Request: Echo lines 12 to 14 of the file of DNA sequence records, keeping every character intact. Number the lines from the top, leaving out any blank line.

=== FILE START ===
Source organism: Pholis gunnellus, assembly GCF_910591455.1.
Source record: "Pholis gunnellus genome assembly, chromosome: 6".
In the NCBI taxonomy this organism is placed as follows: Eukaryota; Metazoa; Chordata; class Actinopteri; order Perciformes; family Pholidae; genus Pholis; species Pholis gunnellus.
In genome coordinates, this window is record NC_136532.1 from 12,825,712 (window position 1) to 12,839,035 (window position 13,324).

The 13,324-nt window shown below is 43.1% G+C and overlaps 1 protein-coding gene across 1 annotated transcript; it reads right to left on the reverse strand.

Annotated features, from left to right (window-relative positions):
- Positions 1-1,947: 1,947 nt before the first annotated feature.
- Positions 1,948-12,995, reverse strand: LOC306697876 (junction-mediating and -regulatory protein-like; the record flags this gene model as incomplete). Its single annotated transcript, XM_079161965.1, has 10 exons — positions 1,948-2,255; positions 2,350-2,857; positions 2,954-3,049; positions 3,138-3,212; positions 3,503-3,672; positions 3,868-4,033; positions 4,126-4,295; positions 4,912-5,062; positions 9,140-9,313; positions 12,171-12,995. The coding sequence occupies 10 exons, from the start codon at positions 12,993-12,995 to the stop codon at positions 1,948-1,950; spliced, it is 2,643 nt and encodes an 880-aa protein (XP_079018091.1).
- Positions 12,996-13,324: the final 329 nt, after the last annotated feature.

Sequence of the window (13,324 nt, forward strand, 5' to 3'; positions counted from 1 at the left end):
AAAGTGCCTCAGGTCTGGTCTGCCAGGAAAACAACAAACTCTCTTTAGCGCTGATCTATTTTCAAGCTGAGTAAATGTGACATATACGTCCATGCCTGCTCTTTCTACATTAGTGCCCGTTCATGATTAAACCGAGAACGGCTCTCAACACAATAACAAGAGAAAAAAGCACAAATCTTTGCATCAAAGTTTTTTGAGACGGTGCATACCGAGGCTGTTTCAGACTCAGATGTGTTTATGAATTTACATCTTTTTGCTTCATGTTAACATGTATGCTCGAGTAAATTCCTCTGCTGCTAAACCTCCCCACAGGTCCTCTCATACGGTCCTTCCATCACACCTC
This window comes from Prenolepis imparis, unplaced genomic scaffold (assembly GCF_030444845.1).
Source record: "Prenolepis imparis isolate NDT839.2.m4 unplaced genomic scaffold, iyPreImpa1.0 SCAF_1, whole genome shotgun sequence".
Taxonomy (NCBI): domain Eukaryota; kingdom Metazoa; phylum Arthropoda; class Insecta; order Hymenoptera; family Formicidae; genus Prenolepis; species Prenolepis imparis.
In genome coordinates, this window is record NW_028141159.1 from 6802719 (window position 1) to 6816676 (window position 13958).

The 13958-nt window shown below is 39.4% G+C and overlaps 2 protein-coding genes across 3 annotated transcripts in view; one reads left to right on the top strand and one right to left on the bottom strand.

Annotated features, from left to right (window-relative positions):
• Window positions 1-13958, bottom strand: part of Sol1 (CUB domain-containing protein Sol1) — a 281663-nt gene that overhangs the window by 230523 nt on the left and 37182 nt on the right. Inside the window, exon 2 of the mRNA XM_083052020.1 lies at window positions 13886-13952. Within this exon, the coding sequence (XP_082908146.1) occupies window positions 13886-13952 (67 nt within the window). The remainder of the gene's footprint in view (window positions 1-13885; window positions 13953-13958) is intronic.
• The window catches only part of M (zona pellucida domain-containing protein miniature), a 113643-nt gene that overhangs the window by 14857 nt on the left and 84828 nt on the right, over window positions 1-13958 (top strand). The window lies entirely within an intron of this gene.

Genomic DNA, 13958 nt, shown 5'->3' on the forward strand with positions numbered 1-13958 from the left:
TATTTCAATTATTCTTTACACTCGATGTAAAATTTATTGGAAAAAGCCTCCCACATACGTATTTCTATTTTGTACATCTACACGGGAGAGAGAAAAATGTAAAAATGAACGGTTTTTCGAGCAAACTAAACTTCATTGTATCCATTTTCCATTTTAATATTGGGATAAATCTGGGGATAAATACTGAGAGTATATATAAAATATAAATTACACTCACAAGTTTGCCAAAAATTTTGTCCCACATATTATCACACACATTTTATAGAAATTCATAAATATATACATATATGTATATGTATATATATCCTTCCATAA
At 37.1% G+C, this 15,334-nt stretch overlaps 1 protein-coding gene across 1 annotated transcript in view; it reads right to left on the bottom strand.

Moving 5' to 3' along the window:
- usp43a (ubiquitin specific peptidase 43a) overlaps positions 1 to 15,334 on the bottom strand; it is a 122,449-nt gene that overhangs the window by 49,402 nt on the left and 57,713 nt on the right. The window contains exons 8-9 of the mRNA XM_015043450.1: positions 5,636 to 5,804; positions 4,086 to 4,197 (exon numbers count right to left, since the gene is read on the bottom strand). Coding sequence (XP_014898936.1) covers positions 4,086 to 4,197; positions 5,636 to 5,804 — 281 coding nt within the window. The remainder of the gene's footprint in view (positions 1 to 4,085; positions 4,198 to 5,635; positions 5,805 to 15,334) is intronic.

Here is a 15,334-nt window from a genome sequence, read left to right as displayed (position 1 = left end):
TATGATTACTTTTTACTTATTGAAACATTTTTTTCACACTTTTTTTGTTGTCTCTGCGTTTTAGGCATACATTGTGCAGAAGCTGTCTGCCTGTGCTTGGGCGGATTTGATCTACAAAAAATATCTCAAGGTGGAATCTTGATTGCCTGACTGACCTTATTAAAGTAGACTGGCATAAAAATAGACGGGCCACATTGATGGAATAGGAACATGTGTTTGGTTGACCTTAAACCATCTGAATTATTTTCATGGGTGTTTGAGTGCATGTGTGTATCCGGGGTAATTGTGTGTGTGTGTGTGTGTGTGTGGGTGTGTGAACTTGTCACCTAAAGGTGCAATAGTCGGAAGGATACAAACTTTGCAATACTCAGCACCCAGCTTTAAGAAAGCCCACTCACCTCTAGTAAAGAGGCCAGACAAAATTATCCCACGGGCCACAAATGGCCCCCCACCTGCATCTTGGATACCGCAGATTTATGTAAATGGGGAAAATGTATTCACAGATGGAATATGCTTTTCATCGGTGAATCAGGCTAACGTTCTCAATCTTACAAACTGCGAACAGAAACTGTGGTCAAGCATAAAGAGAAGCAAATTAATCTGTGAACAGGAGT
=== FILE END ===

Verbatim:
This window comes from Prenolepis imparis, unplaced genomic scaffold (assembly GCF_030444845.1).
Source record: "Prenolepis imparis isolate NDT839.2.m4 unplaced genomic scaffold, iyPreImpa1.0 SCAF_1, whole genome shotgun sequence".
Taxonomy (NCBI): domain Eukaryota; kingdom Metazoa; phylum Arthropoda; class Insecta; order Hymenoptera; family Formicidae; genus Prenolepis; species Prenolepis imparis.